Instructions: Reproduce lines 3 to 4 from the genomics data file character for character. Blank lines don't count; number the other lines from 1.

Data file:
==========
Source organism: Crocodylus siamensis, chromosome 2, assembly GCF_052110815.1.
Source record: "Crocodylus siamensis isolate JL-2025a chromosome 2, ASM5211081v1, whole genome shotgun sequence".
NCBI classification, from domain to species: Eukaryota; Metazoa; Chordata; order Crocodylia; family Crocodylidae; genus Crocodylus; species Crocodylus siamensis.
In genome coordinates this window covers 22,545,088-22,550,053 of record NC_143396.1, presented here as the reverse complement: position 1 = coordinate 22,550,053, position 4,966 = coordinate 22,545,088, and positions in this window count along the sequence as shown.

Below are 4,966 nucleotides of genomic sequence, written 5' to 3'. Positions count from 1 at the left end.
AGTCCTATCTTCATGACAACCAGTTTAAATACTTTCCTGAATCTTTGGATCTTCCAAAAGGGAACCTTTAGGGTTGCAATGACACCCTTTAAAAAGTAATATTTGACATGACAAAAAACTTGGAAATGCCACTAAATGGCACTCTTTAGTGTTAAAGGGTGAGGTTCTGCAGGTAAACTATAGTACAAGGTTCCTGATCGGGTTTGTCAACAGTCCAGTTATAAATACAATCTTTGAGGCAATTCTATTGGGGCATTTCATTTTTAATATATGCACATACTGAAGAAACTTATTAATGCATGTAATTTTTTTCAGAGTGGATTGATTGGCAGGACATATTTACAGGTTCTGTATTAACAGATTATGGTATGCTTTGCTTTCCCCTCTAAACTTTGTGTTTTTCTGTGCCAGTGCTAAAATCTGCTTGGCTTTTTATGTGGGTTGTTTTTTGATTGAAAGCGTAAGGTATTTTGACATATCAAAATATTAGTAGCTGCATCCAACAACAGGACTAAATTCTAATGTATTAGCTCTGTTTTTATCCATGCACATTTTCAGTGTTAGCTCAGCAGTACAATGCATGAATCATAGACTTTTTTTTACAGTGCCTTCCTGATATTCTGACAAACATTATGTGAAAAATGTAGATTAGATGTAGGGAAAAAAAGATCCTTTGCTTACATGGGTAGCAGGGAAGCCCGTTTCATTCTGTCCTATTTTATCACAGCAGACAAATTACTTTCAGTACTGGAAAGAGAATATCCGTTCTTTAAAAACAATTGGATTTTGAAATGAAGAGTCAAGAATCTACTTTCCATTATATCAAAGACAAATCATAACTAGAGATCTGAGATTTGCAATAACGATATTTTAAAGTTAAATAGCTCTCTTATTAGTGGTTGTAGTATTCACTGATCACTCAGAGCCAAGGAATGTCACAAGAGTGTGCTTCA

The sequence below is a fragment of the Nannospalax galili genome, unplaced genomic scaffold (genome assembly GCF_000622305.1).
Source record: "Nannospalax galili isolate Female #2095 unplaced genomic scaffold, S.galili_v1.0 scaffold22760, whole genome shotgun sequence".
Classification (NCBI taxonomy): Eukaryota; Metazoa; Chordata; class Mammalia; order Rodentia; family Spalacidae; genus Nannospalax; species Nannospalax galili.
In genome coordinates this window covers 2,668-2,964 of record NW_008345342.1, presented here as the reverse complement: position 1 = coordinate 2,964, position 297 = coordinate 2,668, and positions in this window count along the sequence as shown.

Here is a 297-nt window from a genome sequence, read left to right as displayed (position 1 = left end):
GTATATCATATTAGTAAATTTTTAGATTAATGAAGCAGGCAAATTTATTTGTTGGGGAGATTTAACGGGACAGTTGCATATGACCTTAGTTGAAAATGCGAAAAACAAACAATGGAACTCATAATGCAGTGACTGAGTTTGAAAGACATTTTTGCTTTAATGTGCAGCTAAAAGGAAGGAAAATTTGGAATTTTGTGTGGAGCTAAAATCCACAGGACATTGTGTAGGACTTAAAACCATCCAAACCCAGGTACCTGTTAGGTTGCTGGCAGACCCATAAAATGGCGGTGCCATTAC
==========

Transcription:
NCBI classification, from domain to species: Eukaryota; Metazoa; Chordata; order Crocodylia; family Crocodylidae; genus Crocodylus; species Crocodylus siamensis.
In genome coordinates this window covers 22,545,088-22,550,053 of record NC_143396.1, presented here as the reverse complement: position 1 = coordinate 22,550,053, position 4,966 = coordinate 22,545,088, and positions in this window count along the sequence as shown.